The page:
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Composers Datebook®

with host John Birge

Tuesday, February 16

Copland's "Vitebsk"

Synopsis

On today’s date in 1929, a chamber trio by Aaron Copland entitled “Vitebsk” premiered at Town Hall in New York City. Copland said it was based on a Jewish folk tune from a Russian village called Vitebsk that he had once heard used in a play.

Two string players from the famous Belgian Pro Arte Quartet and the great German pianist Walter Gieseking were booked for the premiere. Despite the distinguished performers, the performance came off as something of a slap-stick comedy.

According to one of Copland’s friends, present that night, the heavy-set cellist accidentally knocked over the violinist’s music stand when he came on stage, and while bending over to retrieve his music knocked over his own stand, strewing music all over the stage. Then, just as he began Copland’s piece, his cello string snapped with a loud, comically timed twang.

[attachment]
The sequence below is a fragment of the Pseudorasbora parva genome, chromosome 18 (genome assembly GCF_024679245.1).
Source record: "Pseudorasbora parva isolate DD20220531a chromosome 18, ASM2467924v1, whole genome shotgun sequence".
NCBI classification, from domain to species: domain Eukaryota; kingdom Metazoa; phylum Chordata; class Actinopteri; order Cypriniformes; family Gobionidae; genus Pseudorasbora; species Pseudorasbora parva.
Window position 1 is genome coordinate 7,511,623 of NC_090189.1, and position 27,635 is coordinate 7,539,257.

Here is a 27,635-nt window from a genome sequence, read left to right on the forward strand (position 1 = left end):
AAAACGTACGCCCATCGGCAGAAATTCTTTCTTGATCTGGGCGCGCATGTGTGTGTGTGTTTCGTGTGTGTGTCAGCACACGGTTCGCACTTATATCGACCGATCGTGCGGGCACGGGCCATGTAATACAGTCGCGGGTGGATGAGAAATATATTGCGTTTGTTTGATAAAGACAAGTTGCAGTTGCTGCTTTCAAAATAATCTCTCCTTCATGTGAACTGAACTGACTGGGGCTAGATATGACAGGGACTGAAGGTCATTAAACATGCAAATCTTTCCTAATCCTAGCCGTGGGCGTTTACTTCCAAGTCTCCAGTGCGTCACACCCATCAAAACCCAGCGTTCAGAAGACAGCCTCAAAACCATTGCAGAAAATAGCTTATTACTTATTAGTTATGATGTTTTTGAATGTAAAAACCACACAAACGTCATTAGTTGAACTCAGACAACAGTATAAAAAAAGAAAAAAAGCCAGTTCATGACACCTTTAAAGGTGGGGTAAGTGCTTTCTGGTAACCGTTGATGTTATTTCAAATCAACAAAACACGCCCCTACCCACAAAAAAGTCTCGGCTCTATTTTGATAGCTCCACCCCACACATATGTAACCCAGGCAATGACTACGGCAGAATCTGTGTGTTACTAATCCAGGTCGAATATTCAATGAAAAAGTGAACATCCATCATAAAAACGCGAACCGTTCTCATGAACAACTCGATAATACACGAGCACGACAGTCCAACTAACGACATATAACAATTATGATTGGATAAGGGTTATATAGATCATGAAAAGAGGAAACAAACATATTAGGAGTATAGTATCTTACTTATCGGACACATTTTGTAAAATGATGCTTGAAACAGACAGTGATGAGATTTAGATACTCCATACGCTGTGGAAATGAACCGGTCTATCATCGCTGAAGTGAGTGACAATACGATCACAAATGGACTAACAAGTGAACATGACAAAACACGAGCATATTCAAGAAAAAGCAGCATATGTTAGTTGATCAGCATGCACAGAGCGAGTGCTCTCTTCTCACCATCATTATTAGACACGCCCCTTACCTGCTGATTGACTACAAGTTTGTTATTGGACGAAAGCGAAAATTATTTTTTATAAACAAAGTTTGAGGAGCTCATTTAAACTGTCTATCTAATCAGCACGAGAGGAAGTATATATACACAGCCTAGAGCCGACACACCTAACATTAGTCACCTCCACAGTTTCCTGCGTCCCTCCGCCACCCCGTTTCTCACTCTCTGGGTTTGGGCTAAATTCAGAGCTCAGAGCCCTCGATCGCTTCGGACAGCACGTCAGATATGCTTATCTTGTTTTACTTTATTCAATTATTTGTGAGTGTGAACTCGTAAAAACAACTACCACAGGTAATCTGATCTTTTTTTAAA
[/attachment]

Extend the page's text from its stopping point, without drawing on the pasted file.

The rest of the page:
Years after the 1929 premiere, when Copland visited the Soviet Union, Russian audiences expressed amazement that any American composer would choose to name a piece after Vitebsk, which, rather than a quaint Russian village like the one evoked in the musical “Fiddler on the Roof,” was in fact a large industrial complex resembling Pittsburgh or Cleveland.

Music Played in Today's Program

Aaron Copland (1900 - 1990) Vitebsk Gregory Ellis, violin; Christopher Marwood, cello; Michael Collins, piano ASV 1081

Additional Information

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